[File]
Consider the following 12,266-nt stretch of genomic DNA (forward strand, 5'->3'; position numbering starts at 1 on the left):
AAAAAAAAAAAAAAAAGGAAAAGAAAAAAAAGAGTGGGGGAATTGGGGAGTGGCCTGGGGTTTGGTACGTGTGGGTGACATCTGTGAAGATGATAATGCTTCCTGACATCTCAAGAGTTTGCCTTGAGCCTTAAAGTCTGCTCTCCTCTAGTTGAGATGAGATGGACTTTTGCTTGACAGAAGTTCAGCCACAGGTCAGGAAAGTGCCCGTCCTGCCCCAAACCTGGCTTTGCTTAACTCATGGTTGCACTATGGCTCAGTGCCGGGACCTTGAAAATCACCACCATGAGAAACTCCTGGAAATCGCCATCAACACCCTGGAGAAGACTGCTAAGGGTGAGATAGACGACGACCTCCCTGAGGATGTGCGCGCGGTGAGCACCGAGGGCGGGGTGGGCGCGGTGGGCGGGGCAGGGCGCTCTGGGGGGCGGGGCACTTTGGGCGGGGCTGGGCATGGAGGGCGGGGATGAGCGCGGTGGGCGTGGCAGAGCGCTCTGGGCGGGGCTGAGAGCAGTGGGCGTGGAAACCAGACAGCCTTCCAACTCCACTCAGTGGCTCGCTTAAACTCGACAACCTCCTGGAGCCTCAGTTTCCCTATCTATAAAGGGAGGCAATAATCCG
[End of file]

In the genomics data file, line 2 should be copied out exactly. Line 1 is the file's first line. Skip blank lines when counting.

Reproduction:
AAAAAAAAAAAAAAAAGGAAAAGAAAAAAAAGAGTGGGGGAATTGGGGAGTGGCCTGGGGTTTGGTACGTGTGGGTGACATCTGTGAAGATGATAATGCTTCCTGACATCTCAAGAGTTTGCCTTGAGCCTTAAAGTCTGCTCTCCTCTAGTTGAGATGAGATGGACTTTTGCTTGACAGAAGTTCAGCCACAGGTCAGGAAAGTGCCCGTCCTGCCCCAAACCTGGCTTTGCTTAACTCATGGTTGCACTATGGCTCAGTGCCGGGACCTTGAAAATCACCACCATGAGAAACTCCTGGAAATCGCCATCAACACCCTGGAGAAGACTGCTAAGGGTGAGATAGACGACGACCTCCCTGAGGATGTGCGCGCGGTGAGCACCGAGGGCGGGGTGGGCGCGGTGGGCGGGGCAGGGCGCTCTGGGGGGCGGGGCACTTTGGGCGGGGCTGGGCATGGAGGGCGGGGATGAGCGCGGTGGGCGTGGCAGAGCGCTCTGGGCGGGGCTGAGAGCAGTGGGCGTGGAAACCAGACAGCCTTCCAACTCCACTCAGTGGCTCGCTTAAACTCGACAACCTCCTGGAGCCTCAGTTTCCCTATCTATAAAGGGAGGCAATAATCCG